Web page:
“Hurricane Laura has been devastated and caused flash floods in Louisiana with Hurricane Marco. Both hurricanes passed over the Caribbean earlier this week, causing landslides in Jamaica and severely hitting Haiti and the Dominican Republic, ”Emily Vosper, a leading research author and research student at Bristol University’s School of Computer Science, told IFLScience.
The strength of the storm is partially unprecedented and has already become one of the strongest storms to hit this part of the world. Hurricane Laura is currently wreaking havoc on the mainland United States and the northern Caribbean. However, a new study shows that the activity of this type of destructive hurricane is likely to increase if the planet fails to address the growing climate crisis.
“The results of this study indicate that the incidence of extreme hurricane rainfall affecting the Caribbean region will become more likely with global warming. In warmer worlds, cyclones such as Laura and Marco may have become the norm, bringing more rainfall to the region where they hit,” she added.
It is known that climate change has already contributed to the increase in the activity of Atlantic hurricanes in recent decades, but new research shows that if the world does not meet some targets, severe hurricanes in the Caribbean could be five times more than the Paris Agreement.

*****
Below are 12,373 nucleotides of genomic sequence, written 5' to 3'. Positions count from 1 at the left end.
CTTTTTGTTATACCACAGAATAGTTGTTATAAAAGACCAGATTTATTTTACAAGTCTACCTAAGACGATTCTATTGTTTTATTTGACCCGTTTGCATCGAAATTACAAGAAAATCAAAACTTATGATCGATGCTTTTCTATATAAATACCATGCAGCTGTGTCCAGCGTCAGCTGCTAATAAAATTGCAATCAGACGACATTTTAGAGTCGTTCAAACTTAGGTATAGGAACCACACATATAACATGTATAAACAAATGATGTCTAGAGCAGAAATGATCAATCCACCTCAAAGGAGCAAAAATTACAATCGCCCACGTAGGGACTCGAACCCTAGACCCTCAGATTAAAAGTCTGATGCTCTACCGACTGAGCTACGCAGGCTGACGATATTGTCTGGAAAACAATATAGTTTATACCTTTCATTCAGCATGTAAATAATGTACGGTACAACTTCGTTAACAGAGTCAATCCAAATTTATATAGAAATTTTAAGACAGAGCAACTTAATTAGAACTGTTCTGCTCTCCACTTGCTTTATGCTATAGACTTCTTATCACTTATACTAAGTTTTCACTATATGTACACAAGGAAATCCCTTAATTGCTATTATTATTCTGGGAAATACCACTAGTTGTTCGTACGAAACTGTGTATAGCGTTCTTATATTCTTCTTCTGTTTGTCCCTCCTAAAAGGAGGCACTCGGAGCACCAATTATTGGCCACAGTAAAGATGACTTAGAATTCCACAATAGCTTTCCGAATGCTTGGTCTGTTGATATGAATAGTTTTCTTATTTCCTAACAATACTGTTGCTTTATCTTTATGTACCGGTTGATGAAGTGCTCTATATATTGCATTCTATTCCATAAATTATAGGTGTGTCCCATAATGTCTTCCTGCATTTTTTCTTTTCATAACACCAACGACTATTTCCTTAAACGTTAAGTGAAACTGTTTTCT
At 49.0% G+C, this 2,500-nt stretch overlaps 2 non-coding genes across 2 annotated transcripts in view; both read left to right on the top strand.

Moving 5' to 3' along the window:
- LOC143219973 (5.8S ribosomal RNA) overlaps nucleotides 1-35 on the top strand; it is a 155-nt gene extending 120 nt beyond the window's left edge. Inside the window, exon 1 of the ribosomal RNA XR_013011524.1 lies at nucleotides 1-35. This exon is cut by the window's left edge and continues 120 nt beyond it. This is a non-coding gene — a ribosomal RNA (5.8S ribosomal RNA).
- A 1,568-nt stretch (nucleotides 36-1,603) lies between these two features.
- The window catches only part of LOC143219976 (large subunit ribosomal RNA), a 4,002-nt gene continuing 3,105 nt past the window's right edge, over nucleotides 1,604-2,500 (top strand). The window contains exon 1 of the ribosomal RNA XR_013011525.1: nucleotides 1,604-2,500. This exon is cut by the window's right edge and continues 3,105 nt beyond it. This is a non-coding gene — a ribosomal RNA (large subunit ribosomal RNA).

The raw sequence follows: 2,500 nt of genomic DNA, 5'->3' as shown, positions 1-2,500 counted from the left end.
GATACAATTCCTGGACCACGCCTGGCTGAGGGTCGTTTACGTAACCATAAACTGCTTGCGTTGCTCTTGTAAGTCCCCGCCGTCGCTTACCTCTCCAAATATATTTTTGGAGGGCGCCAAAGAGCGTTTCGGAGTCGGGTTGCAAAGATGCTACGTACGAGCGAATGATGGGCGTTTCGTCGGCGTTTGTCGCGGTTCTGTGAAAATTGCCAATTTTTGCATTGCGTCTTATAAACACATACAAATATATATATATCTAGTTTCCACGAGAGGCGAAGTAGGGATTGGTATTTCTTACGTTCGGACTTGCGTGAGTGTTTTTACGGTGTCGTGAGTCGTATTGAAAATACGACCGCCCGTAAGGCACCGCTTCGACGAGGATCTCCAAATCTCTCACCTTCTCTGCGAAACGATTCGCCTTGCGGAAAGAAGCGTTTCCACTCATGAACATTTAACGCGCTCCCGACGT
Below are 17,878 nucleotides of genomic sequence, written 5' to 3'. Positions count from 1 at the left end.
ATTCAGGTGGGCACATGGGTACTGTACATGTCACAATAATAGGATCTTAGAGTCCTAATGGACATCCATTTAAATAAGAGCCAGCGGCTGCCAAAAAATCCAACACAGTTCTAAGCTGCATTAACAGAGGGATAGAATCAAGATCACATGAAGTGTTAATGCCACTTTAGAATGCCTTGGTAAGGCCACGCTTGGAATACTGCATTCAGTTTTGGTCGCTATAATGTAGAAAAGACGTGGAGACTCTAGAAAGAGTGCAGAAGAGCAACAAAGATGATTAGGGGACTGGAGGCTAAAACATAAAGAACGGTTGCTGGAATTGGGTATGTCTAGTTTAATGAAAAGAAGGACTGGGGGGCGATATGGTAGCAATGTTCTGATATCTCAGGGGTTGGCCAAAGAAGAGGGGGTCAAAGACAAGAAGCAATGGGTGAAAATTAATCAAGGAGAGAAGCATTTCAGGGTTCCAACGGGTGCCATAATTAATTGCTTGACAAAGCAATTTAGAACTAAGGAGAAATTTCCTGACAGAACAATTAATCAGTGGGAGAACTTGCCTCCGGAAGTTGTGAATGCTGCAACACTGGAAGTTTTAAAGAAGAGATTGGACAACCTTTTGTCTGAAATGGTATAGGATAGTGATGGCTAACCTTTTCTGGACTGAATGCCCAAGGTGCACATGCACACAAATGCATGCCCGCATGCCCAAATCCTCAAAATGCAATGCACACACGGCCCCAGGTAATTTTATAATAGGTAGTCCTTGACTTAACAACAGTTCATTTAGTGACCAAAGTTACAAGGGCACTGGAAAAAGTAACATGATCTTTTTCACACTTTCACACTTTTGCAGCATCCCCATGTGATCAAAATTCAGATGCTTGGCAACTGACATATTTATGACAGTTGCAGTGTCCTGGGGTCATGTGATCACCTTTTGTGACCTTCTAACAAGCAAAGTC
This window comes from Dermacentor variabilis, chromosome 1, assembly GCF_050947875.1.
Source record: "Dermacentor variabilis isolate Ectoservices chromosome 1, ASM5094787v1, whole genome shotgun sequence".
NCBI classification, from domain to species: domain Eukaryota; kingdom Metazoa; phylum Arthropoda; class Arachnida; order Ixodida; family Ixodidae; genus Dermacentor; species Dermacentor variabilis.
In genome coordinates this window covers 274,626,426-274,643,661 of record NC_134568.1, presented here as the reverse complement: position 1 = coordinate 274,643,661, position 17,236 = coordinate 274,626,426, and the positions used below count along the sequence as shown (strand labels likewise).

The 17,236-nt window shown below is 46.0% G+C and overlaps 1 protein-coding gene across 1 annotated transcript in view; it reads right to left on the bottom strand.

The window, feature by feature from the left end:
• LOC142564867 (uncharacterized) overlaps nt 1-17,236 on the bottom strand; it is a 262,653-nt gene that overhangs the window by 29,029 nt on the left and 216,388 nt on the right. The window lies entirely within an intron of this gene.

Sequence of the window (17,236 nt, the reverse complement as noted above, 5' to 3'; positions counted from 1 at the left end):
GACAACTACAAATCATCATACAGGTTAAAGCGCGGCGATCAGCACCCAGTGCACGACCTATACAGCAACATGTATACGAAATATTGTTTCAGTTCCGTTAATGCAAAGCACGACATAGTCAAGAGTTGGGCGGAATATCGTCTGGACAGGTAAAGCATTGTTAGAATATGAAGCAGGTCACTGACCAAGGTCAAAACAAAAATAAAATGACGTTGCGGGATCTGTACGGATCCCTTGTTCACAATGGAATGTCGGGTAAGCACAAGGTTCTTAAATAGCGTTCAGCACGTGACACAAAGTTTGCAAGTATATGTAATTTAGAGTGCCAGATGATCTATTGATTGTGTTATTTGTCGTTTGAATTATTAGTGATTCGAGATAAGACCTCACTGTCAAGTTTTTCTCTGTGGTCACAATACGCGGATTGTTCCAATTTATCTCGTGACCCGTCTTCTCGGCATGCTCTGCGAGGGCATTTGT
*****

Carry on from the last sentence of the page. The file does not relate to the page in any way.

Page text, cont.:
Their analysis focuses on the Caribbean region, taking into account current landscapes to determine the scale and intensity of hurricanes. Researchers led by the University of Bristol in the UK simulated thousands of hurricanes under three climatic conditions: current conditions, with 1.5 degrees Celsius above pre-industrial levels and 2 degrees Celsius above pre-temperatures, the journal of Environmental Research reported Industry level.
The future is much more optimistic under a 1.5-degree centigrade warm world. Under these circumstances, devastating hurricanes in the eastern regions of the Caribbean will probably halve. The results show that the “100-year storm” that will affect the Bahamas will probably be 4.5 times under the Paris Agreement scene at 2 degrees Celsius compared to the current time. Similarly, an event on the same scale as Hurricane Maria in 2017 will be more than twice as likely as the 2-degree centigrade warm world, occurring once every 43 years.
In 2018, a report by the United Nations Intergovernmental Panel on Climate Change (IPCC) concluded that the goal of keeping global warming below 2 degrees Celsius is not enough and could still cause catastrophic, irreversible damage to our ecosystem. Severe hurricanes will not only be a cause for concern if the world is 2 degrees Celsius warmer than pre-industrial levels. In addition to the increased risk of drought and severe heatwave, a plus-2 degree Celsius world would also see a huge loss of biodiversity, with 18 percent of insects, 16 percent of trees, and 6 percent of vertebrates.